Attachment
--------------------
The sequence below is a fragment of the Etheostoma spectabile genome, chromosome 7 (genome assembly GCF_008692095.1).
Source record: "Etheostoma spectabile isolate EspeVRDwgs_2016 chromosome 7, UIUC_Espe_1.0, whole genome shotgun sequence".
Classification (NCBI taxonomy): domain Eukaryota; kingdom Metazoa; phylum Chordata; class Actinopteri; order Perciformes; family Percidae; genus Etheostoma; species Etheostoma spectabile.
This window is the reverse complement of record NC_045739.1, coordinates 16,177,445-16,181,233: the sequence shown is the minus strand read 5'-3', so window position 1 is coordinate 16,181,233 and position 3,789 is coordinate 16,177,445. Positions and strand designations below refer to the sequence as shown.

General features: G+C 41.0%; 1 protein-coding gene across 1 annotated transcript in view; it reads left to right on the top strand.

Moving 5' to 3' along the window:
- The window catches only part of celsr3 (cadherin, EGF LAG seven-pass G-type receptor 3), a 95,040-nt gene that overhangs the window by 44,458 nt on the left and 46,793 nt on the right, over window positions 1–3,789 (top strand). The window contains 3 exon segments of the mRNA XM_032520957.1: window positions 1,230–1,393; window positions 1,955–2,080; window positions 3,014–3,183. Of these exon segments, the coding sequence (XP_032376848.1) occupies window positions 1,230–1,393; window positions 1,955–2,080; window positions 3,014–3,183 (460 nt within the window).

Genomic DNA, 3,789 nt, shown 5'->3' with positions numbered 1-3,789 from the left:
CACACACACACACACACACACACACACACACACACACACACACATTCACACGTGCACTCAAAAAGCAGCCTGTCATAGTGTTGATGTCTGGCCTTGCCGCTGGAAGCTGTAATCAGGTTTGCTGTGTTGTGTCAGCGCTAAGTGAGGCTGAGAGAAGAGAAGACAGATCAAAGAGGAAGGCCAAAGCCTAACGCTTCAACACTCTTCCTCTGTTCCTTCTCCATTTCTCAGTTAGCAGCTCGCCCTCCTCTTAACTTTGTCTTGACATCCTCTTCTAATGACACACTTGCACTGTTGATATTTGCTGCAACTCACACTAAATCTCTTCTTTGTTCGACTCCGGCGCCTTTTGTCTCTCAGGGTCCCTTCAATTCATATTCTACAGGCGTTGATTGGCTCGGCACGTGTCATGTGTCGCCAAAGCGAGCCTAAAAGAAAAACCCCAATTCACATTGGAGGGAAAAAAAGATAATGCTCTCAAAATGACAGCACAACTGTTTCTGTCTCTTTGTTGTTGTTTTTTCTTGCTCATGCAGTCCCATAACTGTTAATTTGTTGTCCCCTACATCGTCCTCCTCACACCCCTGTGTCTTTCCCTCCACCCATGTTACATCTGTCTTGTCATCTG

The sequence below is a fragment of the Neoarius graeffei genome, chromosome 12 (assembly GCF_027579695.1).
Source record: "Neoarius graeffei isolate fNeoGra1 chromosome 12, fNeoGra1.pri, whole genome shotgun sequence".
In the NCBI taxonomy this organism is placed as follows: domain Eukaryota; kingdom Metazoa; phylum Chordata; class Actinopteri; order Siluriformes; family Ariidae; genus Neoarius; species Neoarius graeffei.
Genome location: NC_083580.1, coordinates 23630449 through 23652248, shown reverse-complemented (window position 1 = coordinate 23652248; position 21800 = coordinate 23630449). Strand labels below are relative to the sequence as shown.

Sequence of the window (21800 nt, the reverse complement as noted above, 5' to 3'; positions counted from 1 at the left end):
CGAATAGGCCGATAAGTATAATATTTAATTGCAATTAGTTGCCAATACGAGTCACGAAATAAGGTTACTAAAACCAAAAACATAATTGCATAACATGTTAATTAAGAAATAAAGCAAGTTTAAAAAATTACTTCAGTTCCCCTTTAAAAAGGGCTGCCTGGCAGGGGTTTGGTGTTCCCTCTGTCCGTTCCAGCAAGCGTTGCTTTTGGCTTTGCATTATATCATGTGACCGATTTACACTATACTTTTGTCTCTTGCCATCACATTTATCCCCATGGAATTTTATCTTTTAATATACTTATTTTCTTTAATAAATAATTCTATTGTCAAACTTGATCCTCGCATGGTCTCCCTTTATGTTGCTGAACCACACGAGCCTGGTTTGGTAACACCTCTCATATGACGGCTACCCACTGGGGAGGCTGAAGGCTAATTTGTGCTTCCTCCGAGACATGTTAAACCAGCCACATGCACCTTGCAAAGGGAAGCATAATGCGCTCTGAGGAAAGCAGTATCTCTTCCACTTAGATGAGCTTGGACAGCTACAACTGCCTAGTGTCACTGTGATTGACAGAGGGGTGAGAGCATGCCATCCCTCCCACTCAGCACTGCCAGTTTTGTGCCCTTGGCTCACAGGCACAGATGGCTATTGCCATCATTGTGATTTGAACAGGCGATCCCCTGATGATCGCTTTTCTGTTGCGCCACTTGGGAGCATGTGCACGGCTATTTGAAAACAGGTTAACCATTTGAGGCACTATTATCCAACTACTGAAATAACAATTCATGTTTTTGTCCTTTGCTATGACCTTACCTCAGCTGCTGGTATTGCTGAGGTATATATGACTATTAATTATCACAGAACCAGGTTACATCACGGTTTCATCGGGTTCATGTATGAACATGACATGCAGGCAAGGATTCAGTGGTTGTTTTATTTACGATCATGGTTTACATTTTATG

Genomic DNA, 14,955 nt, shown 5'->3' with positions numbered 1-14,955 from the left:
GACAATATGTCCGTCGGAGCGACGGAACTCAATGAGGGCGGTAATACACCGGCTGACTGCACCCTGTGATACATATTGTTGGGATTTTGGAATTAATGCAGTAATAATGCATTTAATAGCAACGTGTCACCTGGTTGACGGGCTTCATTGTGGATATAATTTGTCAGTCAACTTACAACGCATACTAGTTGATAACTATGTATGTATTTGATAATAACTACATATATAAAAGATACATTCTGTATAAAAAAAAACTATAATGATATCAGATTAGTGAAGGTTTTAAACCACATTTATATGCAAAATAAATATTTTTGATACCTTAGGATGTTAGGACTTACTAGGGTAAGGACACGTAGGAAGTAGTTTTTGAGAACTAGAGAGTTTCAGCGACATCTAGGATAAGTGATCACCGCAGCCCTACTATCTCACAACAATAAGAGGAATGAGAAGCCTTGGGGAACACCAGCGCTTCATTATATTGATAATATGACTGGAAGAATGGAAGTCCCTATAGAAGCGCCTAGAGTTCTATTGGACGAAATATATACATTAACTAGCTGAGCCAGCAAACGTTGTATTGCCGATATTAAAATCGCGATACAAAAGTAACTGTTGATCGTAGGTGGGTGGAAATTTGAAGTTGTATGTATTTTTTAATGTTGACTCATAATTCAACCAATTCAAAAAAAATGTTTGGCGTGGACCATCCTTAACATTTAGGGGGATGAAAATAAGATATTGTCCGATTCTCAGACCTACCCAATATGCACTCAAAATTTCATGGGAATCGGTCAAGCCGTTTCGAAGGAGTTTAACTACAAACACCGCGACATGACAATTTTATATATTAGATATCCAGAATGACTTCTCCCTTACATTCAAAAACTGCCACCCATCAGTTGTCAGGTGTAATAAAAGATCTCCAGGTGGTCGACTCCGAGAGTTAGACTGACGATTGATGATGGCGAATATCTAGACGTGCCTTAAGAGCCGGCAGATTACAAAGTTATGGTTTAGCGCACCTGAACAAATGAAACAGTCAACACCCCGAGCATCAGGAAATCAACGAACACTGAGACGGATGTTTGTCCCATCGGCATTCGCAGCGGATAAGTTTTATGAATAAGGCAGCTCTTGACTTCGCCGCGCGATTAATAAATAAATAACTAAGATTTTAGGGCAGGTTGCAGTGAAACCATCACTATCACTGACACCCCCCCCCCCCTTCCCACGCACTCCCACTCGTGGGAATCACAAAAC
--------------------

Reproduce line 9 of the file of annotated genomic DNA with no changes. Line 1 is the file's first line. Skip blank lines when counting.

CACACACACACACACACACACACACACACACACACACACACACATTCACACGTGCACTCAAAAAGCAGCCTGTCATAGTGTTGATGTCTGGCCTTGCCGCTGGAAGCTGTAATCAGGTTTGCTGTGTTGTGTCAGCGCTAAGTGAGGCTGAGAGAAGAGAAGACAGATCAAAGAGGAAGGCCAAAGCCTAACGCTTCAACACTCTTCCTCTGTTCCTTCTCCATTTCTCAGTTAGCAGCTCGCCCTCCTCTTAACTTTGTCTTGACATCCTCTTCTAATGACACACTTGCACTGTTGATATTTGCTGCAACTCACACTAAATCTCTTCTTTGTTCGACTCCGGCGCCTTTTGTCTCTCAGGGTCCCTTCAATTCATATTCTACAGGCGTTGATTGGCTCGGCACGTGTCATGTGTCGCCAAAGCGAGCCTAAAAGAAAAACCCCAATTCACATTGGAGGGAAAAAAAGATAATGCTCTCAAAATGACAGCACAACTGTTTCTGTCTCTTTGTTGTTGTTTTTTCTTGCTCATGCAGTCCCATAACTGTTAATTTGTTGTCCCCTACATCGTCCTCCTCACACCCCTGTGTCTTTCCCTCCACCCATGTTACATCTGTCTTGTCATCTG